Our newest natural area in Virginia Beach is an ideal habitat for Diamondback Terrapin and we have been lucky enough to see many of the nesting mothers and the young terrapin this spring and summer.
The Diamondback Terrapin is named for the diamond-shaped growth rings on its top shell and can be found along the Atlantic Coast of the U.S. from Cape Cod to the Florida Keys and west along the Gulf Coast to Texas.
Diamondback terrapin eat fish, snails, worms, clams, crabs and marsh plants. They are believed to be the only turtle in the world that lives exclusively in brackish water. Most terrapins hibernate during the winter by burrowing into the mud of marshes. Although diamondback terrapins live in tidal marshes, their preferred nesting sites are sandy beaches. This combination makes Pleasure House Point the perfect habitat for the diamondback terrapin.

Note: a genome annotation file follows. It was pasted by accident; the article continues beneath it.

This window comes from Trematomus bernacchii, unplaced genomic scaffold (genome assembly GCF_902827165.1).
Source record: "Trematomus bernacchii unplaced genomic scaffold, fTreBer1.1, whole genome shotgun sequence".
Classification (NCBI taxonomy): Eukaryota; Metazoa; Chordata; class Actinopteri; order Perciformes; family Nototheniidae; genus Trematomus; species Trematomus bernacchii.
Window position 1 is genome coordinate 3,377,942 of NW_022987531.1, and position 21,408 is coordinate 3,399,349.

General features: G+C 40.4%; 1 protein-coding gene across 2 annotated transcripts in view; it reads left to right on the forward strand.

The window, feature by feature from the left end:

Mating Season: May through July
Gestation: Around 60 days
Clutch size: 8-12 eggs
The hatchlings emerge from August to October and are completely on their own. Only 1% to 3% of the eggs laid produce a hatchling, and the number of hatchlings that survive to adulthood is believed to be similarly low. This in one reason why it is so important that we protect their nesting sites.
After hatching, some young remain in the nest during the winter although most emerge and enter the nearest body of water. For our babies, this is Pleasure House Creek.
The remains of the terrapin eggs can be seen in late summer and fall along the trails at Pleasure House Point.
Thank you for
- keeping your dogs on a leash,
- installing turtle excluders on your crab pots,
- and helping us protect the Pleasure House Point diamondback terrapins.